The bottom half of the rings should be pushed forward so that the recoil tabs on the ring bases are fully in contact with the grooves machined in the rail. This will prevent movement from the inertia created when firing. The rings should then be checked to make sure there is no misalignment between the front and rear rings and adjusted as required to get them in a straight line. With the scope in place, the top part of the ring should be evenly screwed down, firmly enough to stop the optic moving. As always, torque to the manufactures settings. This is especially important as overtightening can damage the scope body and affect its performance and accuracy.
The scope needs to be positioned so that when you place your head on the stock in a natural position you get a clear sight picture immediately without the need to move your head backward or crane your neck forward to get a sight picture. To test whether your scope is positioned correctly, turn up the magnification to full power (the higher the magnification, the smaller the exit pupil and the harder it is to get a clear sight picture), close your eyes, shoulder the rifle and move your head into position. Upon opening your eyes, you should see a clear sight picture. If you cannot, the scope needs to be moved either forward or backward to achieve this.
The optic needs to be set level and true with the rifle’s receiver so the scope's windage and elevation adjustments will accurately track horizontally and vertically on target. Levelling a scope (and its reticle) to the gun is not the same as levelling the rifle during shooting. The latter action is critical for long-range shooting precision but can only be done with a riflescope that is properly mounted and levelled to the gun. Remember we are not levelling the optic to the eye, but rather to the rifle's receiver.
A rifle is a precision instrument and really do need to be kept clean if you expect them to work properly. A little effort will keep your guns safe, reliable and rust-free
- Do not put a rifle in a gun slip into a gun safe, as you need air movement around the rifle
- If a rifle gets wet or if it is used in a damp environment eg. in foggy conditions, always wipe down the gun, clean the sling swivels, bolt, action and inside the barrel and apply a light film of gun oil to metal parts to avoid corrosion. Note: always remove any oil in the barrel before firing as this will increase the pressure in the barrel and cause inaccuracies.
- Make sure your gun safe is not located in a damp environment. Fit a Napier VP90 patch inside the cabinet to help keep your guns free from moisture and any other corrosive elements.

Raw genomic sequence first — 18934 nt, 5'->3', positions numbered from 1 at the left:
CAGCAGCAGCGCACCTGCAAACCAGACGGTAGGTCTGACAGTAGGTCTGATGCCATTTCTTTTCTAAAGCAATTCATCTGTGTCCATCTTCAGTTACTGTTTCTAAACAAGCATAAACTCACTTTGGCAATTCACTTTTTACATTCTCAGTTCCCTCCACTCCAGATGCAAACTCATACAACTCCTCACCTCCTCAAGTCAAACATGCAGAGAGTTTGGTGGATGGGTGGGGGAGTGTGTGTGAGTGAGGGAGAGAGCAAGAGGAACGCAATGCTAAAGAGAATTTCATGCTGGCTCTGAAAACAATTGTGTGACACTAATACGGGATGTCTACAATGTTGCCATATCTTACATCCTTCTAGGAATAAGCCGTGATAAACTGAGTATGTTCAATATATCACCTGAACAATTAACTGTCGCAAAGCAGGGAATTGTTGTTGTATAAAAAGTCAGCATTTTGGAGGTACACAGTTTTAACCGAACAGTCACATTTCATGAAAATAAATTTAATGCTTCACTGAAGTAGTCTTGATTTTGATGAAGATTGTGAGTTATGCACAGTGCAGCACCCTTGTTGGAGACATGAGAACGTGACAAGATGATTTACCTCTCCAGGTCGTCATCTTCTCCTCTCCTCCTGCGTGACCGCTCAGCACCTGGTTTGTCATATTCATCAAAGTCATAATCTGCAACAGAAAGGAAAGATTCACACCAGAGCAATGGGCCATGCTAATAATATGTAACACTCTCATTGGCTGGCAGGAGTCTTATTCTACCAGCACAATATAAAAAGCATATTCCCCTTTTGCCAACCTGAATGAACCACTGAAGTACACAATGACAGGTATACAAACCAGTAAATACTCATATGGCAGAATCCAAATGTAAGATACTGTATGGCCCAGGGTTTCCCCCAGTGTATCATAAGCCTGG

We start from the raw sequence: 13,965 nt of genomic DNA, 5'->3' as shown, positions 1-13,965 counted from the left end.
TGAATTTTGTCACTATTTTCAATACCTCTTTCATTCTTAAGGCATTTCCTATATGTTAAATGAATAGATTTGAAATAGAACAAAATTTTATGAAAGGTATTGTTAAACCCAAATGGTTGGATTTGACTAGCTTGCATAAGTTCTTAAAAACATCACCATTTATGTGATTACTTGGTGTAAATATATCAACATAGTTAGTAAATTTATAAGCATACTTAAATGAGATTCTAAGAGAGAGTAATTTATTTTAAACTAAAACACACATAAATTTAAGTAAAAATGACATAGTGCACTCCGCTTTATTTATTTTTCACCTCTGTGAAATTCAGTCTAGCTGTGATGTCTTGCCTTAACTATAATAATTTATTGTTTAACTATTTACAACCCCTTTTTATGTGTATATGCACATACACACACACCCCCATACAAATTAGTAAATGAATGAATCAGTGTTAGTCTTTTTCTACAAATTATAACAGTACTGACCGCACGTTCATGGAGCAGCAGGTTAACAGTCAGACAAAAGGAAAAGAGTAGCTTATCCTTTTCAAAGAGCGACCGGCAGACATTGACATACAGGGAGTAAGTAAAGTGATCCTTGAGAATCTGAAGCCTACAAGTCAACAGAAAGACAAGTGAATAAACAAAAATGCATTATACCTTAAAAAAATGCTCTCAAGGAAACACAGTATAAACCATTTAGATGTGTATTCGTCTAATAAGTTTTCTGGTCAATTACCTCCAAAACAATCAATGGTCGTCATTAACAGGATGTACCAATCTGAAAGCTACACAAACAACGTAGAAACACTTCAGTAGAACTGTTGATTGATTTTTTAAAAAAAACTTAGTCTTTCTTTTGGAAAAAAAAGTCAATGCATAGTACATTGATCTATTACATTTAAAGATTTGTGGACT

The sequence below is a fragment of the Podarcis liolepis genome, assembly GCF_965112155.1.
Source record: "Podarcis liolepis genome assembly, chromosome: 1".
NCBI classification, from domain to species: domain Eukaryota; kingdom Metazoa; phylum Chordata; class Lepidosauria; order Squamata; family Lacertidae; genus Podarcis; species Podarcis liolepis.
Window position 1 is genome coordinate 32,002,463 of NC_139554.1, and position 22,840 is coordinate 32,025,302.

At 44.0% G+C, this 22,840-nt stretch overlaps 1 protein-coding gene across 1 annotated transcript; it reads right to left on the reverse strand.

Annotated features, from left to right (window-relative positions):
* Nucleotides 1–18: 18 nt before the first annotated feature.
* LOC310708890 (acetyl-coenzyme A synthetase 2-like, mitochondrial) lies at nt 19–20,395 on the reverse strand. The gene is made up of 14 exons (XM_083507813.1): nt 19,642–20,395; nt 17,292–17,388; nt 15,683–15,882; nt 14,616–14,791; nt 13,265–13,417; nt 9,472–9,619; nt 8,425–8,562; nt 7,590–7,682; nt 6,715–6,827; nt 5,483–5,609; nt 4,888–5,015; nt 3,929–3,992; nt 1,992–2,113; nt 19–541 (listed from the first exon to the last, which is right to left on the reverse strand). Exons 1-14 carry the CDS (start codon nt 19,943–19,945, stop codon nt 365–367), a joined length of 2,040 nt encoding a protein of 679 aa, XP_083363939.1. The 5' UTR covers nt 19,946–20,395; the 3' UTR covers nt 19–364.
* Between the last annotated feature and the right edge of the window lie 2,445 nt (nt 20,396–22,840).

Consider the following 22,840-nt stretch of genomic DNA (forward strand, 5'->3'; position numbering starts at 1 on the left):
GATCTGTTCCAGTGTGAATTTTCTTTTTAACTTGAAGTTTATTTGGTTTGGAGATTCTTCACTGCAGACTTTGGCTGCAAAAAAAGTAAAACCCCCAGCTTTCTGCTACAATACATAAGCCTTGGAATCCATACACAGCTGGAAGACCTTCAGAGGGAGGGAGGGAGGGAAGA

- Always remove the moderator before storing your gun and put a small amount of gun grease on the rifles thread. If used in rain/damp environment, dry and spray lightly inside the can with WD40 or similar to dispel any moisture. Napier make a specialist product for this called Silentsave which will greatly prolong the life of your moderator.
- Clean the barrel using a boresnake every 10 shots or so to remove fouling and any moisture. After time your barrel will build up layers of carbon and copper and will need to be cleaned using a specialist chemical. How often is a good question? Every barrel is different but as a guide, chemical clean you barrel when you notice accuracy issues which for me is somewhere between 500 - 1000 rounds. Remember that if you clean your barrel too often, you can actually be doing more harm than good!
- Check all screw fixings and re-torque as required; the stock and forend, stock sling studs, scope bases/rail/rings and the action screws.
Setting up your rifle/optics properly, knowing your rifle(s) and practicing regularly and/or getting help from a professional will help you to become a more proficient marksman and effective deer stalker.
Remember to always check/re zero after making any adjustments to your rifle.
CDS Firearms training have excellent shooting facilities near Crawley, West Sussex just one hour from London. James Mott is our dedicated firearms trainer and carries an extensive tool kit enabling us to accurately set up, adjust and zero rifles using up to date specialist equipment.
If you would like professional assistance setting up your rifle/scope or would like to book a zero/training session to improve your marksmanship, please contact James Mott on 01403 790244 / 07894 146643.
For more information about CDS firearms training follow this link: firearms-training